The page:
Site of Shefford Cinema - the building marked 23 - 1927
Shefford's cinema is practically undocumented but from what there is seems to have run for a few years after the First World War. Even the name is uncertain - it may have been the Empire of the New Hall Cinema. G.C.Peck in his Bedfordshire Cinemas published in 1981 by Bedfordshire County Council notes that G.H.Borwell was refused a licence to open on Christmas Day 1920 as was Captain W.Grieve in 1923.
View towards the site of Shefford Cinema February 2008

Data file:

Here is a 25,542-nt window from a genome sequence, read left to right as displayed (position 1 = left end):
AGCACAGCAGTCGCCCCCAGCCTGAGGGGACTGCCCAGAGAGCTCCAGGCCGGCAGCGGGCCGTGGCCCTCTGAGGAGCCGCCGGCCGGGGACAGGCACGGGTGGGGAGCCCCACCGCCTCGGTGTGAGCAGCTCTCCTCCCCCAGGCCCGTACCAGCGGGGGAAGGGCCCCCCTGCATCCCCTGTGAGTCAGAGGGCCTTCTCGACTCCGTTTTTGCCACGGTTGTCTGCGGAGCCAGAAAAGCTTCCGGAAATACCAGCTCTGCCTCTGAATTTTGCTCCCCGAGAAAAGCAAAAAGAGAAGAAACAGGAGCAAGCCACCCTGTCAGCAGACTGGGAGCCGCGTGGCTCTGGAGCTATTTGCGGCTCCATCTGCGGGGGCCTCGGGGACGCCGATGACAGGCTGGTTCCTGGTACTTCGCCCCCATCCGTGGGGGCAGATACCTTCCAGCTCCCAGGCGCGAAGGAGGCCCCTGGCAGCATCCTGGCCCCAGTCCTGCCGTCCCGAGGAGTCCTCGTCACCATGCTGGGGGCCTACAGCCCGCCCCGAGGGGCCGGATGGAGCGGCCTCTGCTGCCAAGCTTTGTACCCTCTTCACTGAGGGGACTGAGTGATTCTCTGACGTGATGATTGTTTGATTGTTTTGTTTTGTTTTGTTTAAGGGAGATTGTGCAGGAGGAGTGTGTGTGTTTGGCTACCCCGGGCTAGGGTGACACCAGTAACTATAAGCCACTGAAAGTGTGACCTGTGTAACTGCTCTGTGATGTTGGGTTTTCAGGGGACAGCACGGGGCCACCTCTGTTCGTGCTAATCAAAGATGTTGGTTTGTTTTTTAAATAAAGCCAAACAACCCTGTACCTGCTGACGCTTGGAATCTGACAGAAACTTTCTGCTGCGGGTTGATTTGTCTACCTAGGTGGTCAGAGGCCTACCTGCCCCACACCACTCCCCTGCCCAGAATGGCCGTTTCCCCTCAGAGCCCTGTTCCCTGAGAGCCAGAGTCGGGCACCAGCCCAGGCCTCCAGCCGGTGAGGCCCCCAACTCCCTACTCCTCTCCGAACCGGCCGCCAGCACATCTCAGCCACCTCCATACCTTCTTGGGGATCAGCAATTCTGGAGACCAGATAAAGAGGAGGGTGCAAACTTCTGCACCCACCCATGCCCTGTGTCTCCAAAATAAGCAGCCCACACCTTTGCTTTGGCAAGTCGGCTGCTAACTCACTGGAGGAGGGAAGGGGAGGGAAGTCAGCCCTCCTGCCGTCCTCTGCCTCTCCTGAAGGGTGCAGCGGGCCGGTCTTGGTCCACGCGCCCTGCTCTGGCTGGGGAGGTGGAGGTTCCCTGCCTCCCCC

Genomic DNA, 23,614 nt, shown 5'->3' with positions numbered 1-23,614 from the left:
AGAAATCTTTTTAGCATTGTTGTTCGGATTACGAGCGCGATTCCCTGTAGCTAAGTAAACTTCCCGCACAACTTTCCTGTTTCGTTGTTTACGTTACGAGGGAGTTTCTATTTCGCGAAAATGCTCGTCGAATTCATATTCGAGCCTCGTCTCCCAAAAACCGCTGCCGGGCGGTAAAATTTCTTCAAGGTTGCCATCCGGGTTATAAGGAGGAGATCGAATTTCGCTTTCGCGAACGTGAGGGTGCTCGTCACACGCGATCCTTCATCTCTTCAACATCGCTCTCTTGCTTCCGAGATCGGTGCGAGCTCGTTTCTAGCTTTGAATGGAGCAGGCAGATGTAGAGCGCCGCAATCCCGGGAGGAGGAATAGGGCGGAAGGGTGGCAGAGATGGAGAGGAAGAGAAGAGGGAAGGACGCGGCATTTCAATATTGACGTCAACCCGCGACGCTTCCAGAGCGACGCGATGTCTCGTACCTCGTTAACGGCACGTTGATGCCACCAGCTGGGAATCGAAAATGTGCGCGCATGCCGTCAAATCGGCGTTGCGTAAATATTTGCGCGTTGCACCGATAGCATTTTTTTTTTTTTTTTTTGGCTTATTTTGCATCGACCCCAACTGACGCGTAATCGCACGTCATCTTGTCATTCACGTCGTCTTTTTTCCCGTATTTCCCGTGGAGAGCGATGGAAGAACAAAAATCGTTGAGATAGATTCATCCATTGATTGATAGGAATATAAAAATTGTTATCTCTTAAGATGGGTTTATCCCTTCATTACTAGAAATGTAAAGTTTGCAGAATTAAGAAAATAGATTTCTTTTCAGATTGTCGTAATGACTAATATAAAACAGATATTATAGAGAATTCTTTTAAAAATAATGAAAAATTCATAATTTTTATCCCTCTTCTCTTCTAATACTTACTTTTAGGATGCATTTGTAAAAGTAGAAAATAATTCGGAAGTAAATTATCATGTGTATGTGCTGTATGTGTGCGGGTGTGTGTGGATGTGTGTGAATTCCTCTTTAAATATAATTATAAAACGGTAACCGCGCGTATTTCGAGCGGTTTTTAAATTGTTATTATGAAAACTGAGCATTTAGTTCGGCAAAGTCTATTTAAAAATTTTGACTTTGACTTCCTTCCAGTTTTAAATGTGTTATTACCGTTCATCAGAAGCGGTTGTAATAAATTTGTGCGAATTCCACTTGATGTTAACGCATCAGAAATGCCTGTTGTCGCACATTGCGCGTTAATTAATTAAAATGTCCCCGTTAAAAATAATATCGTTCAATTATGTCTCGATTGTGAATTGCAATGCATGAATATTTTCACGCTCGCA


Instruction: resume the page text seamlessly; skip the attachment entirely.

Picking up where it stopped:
It was, basically, a barn attached to King's the butchers off Southbridge Street and adjacent to the River Hit [the site annotated 23 on the map above] and served as a home to a travelling cinema once a week. In 1927 the town of Shefford was valued under the terms of the Rating valuation Act 1925; every piece of land and building in the country was assessed to determine the rates to be paid on it. The valuer noted [DV1/C289/23] that the owner and occupier was S.B.King and that the building was constructed of wood and slate; it was a "large building" seating 150. The valuer also noted: "old high wood & slate barn" and "A cinema was run here till recently but now given up & occasionally hired for dances at £1 per night". The building survived, unused, until the autumn of 1939 when children from the newly evacuated Jewish Secondary School in Amherst Park, London were billeted there until a fire burned the place down.